Its intimate tale of sisterly love refracted through the lens of a half a dozen genres — fantasy! action! social horror! science fiction! coming-of-age! — Polite Society bursts at the seams with irrepressible charm, energy and a winning buoyancy that keeps it afloat during its heavier moments. This impressive, if slightly unwieldy debut feature from writer-director Nida Manzoor, is a thoughtful showcase for South Asian family dynamics and the obstacles to creative expression, singular ideas that emerge intact from the swirl of genre mashups.
Younger sister Ria (Priya Kansara) harbours dreams of being a stuntwoman, a non-traditional career choice met with some skepticism by her parents (Shobu Kappor, Jeff Mirza). Older sister Lena (Rita Arya) is a recent art-school dropout, contemplating the harsh reality that she might not be as good as she thought. The bond between them is etched with affection, Lena helping Ria shoot amateur stunt videos for YouTube after school, Ria adamant in her defense of Lena’s artistic talent. The film, deliberately heightened and steeped in playful excess, combines the stylistic flourishes of Edgar Wright with the movie-loving heart of Vasan Bala. The eventual showdowns call to mind Ms Marvel, another winsome Pakistani coming-of-age tale with a scrappy teenage girl and Nimra Bucha in a villanous role. All this creates the impression of one long flight of fantasy concocted inside the mind of a South Asian child pressured into studying medicine and becoming a doctor, entertaining an elaborate alternate life instead. Stunts are performed in slow motion, dialogues delivered with dramatic zooms and scenes flit from one to the next with quick cuts. Ria’s best friends have the habit of framing situations in snappy bits of voiceover narration. Even seemingly ordinary scenarios are staged for maximum dramatic effect.
In Manzoor’s lovingly crafted film, however, this filminess doesn’t feel like an affect, but a real, if not rooted, way of living. For Ria, maybe it’s only natural to turn to the movies and their orderly three-act structure to make sense of the messiness of life. Maybe she’s well-aware of the boxed-in limitations of her identity as a first-generation Pakistani Briton and sees film for the limitless creative outlet it is. Or maybe any adolescent just wants to envision themselves as someone else when they’re in that phase of nagging uncertainty over how their own lives will pan out.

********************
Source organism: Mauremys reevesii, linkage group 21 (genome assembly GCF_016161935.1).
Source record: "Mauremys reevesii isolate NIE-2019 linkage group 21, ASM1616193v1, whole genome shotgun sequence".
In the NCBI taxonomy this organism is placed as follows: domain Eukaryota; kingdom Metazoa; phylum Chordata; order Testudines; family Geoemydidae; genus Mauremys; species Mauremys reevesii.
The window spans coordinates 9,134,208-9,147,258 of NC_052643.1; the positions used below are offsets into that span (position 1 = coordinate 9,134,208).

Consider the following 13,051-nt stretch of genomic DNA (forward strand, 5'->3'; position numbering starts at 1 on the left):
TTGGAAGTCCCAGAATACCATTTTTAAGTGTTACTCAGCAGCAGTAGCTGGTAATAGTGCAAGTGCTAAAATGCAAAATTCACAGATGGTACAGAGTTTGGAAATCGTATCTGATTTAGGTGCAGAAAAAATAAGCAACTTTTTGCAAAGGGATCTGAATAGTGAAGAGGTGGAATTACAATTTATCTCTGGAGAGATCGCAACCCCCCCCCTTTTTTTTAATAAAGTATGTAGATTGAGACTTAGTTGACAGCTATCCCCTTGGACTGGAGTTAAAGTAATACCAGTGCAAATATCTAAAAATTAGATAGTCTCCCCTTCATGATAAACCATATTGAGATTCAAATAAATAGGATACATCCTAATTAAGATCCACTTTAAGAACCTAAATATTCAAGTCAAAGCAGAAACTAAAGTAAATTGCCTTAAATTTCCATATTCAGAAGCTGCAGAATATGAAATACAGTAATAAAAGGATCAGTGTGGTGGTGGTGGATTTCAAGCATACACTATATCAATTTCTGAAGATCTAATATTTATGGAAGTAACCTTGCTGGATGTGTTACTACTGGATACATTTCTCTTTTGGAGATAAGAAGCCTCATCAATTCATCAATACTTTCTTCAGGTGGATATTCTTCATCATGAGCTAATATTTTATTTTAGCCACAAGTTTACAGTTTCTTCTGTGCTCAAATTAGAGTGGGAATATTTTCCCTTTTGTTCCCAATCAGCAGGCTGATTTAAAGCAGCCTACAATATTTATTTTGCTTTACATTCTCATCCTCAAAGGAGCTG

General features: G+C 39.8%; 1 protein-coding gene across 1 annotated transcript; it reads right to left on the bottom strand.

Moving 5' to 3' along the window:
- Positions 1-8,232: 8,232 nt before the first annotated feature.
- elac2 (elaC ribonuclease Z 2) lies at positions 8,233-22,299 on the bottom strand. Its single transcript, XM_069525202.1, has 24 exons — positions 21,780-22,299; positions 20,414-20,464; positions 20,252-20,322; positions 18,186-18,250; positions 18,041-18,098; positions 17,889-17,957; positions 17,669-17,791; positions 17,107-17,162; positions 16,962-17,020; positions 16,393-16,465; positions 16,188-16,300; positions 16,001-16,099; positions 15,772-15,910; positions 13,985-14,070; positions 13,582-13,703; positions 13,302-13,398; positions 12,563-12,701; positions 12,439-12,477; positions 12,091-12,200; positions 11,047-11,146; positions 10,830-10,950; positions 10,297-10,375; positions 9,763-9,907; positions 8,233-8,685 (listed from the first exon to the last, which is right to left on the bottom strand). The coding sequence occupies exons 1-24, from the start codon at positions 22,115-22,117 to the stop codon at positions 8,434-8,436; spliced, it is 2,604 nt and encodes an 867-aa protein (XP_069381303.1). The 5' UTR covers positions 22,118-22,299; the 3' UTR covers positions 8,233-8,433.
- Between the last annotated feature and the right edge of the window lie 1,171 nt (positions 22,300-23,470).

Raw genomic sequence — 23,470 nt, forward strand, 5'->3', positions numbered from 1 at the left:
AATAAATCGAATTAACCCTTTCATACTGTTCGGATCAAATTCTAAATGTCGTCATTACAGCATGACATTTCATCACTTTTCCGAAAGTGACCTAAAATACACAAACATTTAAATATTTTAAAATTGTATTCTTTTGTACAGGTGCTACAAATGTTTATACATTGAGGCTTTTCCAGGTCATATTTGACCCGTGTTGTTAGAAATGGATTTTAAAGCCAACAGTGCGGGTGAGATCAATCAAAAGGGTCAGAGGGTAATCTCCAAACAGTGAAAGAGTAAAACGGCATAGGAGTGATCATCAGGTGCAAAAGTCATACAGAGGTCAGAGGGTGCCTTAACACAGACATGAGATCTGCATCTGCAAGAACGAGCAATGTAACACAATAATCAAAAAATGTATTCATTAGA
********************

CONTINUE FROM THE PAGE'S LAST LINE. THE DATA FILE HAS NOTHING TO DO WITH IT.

Ria’s nemesis arrives in the form of Salim (Akshay Khanna), a charming doctor who begins courting Lena and seems just a little too good to be true. At first, it isn’t Salim himself, but the changes in Lena’s sister that raise some red flags. She’s growing out her choppy bangs, trading hoodies for cardigans and, worst of all, contemplating giving up her dreams of being an artist so she can be a housewife. Ria has an astute understanding of the conservative household her sister’s about to marry into, one that will no doubt curtail her free spirit inch by inch until she’ll question whether it ever existed to begin with. With Lena refusing to see what Ria does, it’s up to her to uncover Salim’s secret.
Provided, of course, that he has one. The first half of the film, a riveting fantasy-action-heist movie, casts doubt over whether Ria’s really onto something, or just hoping to. Is she worried that Salim will hurt her sister? Or that Lena’s marriage will hurt their sisterly bond? Through Ria, the film becomes a cautionary tale about the perils of being so caught up in invented fictions, you lose sight of what’s real.
When Polite Dreams does arrive at its revelation, it’s with a bluntness uncharacteristic of the same genres it so elegantly borrows from. Manzoor’s caustic commentary on how women of a marriageable age are viewed, slipped into the film the way one would conceal a razor blade within a delectable chocolate bar, begins to undercut the lighthearted silliness of the first half. Despite the engaging fights and a cheeky ‘Maar Dala’ sequence enlivened by Kansara’s wholehearted dedication to the bit, the tone falters when the stakes, earlier the result of childish shenanigans, now become all-too real. The previously heightened tone jars, with scenes that play out like vivid daydreams are set in the real world.
The strength of Polite Society’s writing, however, is that no matter how many times Ria gets knocked down, you want to believe that the plucky character, and the equally game actress playing her, will get back up. And that the girl who’s spent a lifetime lost in detailed fantasies will direct this movie to an ending worthy of her imagination.